Build System
for Yarn

It's like Bazel, Buck and Pants but for Yarn.

Owen Kelly
Sunday, November 22, 2020

Tooling in the Javascript (and Typescript) ecosystem is generally pretty good (no really). But for the longest time a piece of the puzzle has been missing.

Most of what I build ends up being applications with more than one deployable artifact. Sometimes they're just a front-end client and a simple server. Other times it is that plus a GraphQL schema, multiple Lambdas, and so on.

Since Lerna appeared both the idea and tooling for Javascript monorepos started to take off. For me, it wasn't until Yarn that linking between local packages became a thing - so say, your front-end client and server packages could depend on your GraphQL schema package. Yarn v2 took this to another level and added a degree of stability and correctness that make this even more enticing.

But among all of that, building the packages was still a problem. Namely, if a local package depended on another local package being built, you need to orchestrate that somehow. And as much as I tried, it always ended up feeling less than ideal and certainly not easily repeatable.

In my dabbling into other langauges and tooling, I tried using Bazel. In some ways it's great. I used it to great success with a Golang monorepo with multiple build and testing artifacts.

But for Javascript, well, it's not pretty. Javascript's package ecosystem is reasonably mature at this point. Sure it still has it's flaws, though work is continually being done to address them. (Yarn v2 vendors your node_modules as zip files, for example.)

Javascript and Bazel mix reasonably well. But Javascript and NPM or Yarn don't. Having two systems both trying to own dependency management is just painful.

Yarn v2

At the start of 2020 I started playing around with Yarn v2. Plug'n'Play and the zipfs approach to vendoring dependencies had me intrigued immediately. Both are areas I've found our tooling lacking.

In practice, at the start of 2020 support was growing but still limited. Enough things worked to convince me this is a workable approach though.

And then I discovered that Yarn v2 was far more hackable than v1. Not only that, with the new focus on correctness and reproducibility the only thing missing to make a Bazel for Javascript was the build tool itself.

How it works

At a high level the plugin is pretty straight forward. Yarn's already built the dependency graph. We just need to know where to start from on that graph. That's also relatively easy. If you're in the directory of a package, well we can work out which package it is. If not, we can build everything.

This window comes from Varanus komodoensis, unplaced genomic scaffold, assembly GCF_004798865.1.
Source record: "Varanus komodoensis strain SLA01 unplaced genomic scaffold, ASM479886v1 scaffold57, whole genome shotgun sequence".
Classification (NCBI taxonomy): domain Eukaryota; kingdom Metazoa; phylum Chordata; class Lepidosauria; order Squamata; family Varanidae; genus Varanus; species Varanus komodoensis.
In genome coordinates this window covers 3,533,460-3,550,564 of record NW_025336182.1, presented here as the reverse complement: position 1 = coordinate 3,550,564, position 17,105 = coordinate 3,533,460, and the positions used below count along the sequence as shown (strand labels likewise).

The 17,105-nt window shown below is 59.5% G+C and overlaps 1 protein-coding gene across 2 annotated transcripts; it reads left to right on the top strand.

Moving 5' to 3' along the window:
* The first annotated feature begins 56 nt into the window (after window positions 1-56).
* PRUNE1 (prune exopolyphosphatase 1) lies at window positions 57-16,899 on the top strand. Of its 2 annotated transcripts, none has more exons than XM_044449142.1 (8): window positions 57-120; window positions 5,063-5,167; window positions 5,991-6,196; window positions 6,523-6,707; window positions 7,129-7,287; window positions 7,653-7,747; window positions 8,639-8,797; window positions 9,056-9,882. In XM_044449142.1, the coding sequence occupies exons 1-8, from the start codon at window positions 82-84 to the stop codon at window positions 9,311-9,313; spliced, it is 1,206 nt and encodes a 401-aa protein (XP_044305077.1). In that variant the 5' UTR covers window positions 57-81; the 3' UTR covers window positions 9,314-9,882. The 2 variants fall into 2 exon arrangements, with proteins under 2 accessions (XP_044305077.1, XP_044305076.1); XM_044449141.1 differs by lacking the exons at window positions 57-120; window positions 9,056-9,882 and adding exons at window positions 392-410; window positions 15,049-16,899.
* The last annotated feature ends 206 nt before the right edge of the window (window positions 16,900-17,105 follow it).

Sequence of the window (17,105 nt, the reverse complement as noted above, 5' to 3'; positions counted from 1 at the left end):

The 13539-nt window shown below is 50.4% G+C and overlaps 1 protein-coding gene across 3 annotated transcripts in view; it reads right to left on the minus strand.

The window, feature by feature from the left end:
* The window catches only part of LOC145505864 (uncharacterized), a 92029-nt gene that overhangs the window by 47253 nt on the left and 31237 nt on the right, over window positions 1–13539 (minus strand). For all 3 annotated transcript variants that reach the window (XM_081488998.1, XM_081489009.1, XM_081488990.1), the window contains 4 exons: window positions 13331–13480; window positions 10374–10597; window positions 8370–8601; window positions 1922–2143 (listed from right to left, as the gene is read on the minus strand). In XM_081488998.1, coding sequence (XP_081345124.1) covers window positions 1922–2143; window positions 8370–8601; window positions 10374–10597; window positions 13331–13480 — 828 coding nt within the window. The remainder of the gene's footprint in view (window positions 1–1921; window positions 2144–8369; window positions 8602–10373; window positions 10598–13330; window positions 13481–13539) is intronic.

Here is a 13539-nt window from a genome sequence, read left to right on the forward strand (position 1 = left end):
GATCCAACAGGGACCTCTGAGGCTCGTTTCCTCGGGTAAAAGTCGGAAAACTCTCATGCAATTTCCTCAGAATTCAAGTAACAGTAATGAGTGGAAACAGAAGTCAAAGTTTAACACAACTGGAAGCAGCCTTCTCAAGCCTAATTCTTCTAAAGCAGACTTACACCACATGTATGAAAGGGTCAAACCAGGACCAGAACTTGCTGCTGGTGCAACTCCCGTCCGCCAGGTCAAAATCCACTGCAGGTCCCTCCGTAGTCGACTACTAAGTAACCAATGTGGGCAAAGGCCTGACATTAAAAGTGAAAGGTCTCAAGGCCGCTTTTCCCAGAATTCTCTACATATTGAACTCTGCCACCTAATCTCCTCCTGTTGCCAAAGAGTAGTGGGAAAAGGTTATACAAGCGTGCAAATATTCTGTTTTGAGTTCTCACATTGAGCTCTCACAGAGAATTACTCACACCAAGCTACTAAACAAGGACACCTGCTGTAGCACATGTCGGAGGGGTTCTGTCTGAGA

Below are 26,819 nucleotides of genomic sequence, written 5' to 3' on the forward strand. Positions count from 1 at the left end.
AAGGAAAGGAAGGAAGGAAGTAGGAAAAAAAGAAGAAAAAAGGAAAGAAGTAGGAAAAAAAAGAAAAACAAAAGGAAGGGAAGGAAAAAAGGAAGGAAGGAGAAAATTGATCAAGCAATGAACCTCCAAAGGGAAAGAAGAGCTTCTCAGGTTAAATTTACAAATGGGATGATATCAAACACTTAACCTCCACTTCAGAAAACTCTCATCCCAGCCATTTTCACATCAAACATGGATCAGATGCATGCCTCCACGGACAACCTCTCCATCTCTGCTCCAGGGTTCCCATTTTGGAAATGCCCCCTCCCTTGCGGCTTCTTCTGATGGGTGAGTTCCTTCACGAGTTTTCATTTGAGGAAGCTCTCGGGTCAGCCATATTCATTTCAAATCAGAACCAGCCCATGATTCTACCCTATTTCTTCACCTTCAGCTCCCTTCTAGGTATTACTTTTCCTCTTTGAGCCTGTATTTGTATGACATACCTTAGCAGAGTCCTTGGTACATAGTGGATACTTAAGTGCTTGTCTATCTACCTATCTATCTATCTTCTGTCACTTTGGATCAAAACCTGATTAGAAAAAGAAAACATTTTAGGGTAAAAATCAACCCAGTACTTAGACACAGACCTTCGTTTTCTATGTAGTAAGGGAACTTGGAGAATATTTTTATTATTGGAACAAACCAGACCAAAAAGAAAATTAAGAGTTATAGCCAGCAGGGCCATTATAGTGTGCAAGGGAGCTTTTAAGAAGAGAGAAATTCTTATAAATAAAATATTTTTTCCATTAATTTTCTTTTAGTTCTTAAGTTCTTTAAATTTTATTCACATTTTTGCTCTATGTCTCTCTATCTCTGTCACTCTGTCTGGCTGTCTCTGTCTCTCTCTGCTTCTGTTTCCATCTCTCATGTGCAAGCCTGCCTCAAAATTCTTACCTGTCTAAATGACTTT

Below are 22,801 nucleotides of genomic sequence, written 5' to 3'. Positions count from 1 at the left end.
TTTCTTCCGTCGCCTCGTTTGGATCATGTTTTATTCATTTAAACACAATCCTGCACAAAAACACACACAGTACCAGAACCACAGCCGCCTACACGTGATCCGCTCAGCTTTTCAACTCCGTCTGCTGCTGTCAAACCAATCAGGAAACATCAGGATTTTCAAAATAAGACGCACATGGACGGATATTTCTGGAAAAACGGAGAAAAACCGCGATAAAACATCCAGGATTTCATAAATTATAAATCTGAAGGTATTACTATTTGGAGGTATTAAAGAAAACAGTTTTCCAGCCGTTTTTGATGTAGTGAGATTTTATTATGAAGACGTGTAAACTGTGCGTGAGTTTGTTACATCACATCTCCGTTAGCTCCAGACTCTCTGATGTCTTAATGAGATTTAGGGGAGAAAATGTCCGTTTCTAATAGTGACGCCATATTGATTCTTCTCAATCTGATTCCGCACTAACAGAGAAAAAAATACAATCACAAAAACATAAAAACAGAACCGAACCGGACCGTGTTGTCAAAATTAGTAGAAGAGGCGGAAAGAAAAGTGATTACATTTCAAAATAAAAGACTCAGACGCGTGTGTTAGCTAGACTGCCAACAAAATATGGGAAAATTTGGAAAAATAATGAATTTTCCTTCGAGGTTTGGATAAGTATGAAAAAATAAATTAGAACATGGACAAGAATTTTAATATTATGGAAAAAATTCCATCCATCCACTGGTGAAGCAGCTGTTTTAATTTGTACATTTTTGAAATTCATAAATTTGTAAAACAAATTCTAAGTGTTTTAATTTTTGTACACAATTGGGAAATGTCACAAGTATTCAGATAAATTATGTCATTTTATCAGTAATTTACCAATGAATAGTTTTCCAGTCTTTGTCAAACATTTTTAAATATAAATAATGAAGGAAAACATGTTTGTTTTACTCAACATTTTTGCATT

Once we know what we need to build, we have a look at anything it depends on, and if they depend on anything. And so on. Once we know that, we can build a plan for how to build it all with as much parallelisation as you have threads.

Bonus Feature

Having worked all of that out, there was one last feature I really wanted to include. And to be honest, it's the main thing I've wanted from the start.

I wanted a command that will create a zip file ready for AWS Lambda, Kubernetes or Docker.

Now I hear what you're saying, what about the Serverless framework?. While I know it's a valuable tool, and plenty of us use it with much success. It's never fit my requirements. Any abstraction over Cloudformation that obscures the actual Cloudformation templates always ended up getting in my way.

Yarn PnP makes this a bit hard, locally linked packages make this really hard. And vendoring node_modules makes this near impossible. Especially in a monorepo where your dependencies are shared and hoisted up. Meaning you can't just copy the adjacent node_modules folder. We need something smarter. Much smarter.

Once again though, we have access to the dependency graph we've already defined for Yarn. Combining this, with the zipfs tooling in Yarn v2, it was not too much extra work to get this going.

Now, in a package running yarn bundle copies the whole workspace (so likely you repository) into a temporary folder. Then, using Yarn's dependency graph, we chuck out everything we don't need. Delete the local packages that aren't used, and the vendored packages that aren't used.

At this point we have a zip file that looks like your repo, with a bunch of stuff chucked out. Which is great, but there's two remaining issues to tackle.

The first, Yarn PnP. It's great, and it means our zip file is faster to work with and smaller than a node_modules directory. But, we need to run everything via the pnp.js file.

The second, is that as we're recreating the whole workspace in the zip file, and not just your package, you need to know exactly where it is to specify your entrypoint or index file.

The solution was pretty simple. Drop a file called entrypoint.js at the root of the zip file. Have it load pnp.js first, then load your file, referenced in main in your package.json.

And just like that, yarn bundle can create a zip file ready to run in Lambda et al.

How to get started

This all sounds great, but how do you actually use it?

First, you have to be using Yarn v2/3. If you're not already here's a great getting started guide.

Next install the plugin by running the following command in your Yarn workspace:

yarn plugin import https://yarn.build/v2

or for Yarn v3

yarn plugin import https://yarn.build/latest

This command downloads and installs (or updates) the yarn.build plugin to the latest version. The plugin is downloaded and vendored in you repository. It's not redownloaded on every build.

Currently there's two commands you can run.

yarn build which will run the build script defined in package.json.

And yarn bundle which will create the zip file described above, ready for Lambda et al.

There's still plenty of work to be done on this plugin, but in it's current state it's ready to start being used.

You can find the source here github.com/ojkelly/yarn.build.

— OK